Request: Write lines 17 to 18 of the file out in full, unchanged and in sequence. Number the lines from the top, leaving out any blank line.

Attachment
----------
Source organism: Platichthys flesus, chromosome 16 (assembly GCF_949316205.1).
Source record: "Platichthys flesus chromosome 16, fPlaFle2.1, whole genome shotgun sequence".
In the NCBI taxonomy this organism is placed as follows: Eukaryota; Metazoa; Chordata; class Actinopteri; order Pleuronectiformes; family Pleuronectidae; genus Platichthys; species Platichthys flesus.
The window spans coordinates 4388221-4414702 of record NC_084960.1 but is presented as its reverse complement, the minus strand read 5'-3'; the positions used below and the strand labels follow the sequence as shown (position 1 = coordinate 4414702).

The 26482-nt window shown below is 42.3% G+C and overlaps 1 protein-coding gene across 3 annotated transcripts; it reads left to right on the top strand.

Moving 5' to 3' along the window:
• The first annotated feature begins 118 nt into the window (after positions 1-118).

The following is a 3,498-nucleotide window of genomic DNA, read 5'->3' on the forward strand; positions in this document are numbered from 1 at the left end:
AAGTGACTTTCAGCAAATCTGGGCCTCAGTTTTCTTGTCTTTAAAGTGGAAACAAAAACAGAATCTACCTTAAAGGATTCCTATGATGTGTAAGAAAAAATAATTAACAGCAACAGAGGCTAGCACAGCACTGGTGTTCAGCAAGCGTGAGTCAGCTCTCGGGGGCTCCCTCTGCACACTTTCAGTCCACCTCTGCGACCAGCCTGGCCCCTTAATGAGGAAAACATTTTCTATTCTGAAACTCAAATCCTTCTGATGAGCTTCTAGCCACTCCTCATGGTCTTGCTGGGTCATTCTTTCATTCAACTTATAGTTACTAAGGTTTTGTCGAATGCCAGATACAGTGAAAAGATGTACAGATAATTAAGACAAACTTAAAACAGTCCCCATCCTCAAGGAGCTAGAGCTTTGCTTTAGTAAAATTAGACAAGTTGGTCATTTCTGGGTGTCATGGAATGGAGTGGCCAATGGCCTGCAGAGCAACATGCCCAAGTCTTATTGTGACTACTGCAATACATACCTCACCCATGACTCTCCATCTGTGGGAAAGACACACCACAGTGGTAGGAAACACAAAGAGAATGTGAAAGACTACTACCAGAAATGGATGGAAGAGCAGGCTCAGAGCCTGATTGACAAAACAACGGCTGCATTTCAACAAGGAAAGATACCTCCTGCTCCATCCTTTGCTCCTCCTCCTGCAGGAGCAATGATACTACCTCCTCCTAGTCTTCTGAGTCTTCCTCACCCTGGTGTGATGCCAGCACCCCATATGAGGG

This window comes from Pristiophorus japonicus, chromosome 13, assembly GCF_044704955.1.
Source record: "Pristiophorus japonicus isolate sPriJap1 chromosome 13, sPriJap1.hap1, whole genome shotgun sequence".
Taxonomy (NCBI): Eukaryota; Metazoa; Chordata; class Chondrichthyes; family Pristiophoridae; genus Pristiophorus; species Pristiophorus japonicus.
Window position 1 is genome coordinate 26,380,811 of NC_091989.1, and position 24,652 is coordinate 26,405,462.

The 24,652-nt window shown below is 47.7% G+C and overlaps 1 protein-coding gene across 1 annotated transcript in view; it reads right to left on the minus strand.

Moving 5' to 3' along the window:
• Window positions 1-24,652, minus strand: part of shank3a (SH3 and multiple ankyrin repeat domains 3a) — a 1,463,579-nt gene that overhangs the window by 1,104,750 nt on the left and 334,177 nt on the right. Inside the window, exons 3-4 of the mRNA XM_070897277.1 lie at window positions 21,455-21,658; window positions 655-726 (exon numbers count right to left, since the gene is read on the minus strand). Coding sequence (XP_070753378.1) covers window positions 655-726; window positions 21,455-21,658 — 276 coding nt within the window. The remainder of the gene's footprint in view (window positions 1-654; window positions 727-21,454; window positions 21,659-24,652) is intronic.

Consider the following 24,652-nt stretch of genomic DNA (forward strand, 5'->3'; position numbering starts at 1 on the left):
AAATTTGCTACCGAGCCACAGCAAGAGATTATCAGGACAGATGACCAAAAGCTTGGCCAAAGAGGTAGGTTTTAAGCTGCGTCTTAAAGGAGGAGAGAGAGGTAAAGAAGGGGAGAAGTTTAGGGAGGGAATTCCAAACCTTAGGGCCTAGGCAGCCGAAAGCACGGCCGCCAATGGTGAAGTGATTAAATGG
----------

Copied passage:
Consider the following 24,652-nt stretch of genomic DNA (forward strand, 5'->3'; position numbering starts at 1 on the left):
AAATTTGCTACCGAGCCACAGCAAGAGATTATCAGGACAGATGACCAAAAGCTTGGCCAAAGAGGTAGGTTTTAAGCTGCGTCTTAAAGGAGGAGAGAGAGGTAAAGAAGGGGAGAAGTTTAGGGAGGGAATTCCAAACCTTAGGGCCTAGGCAGCCGAAAGCACGGCCGCCAATGGTGAAGTGATTAAATGG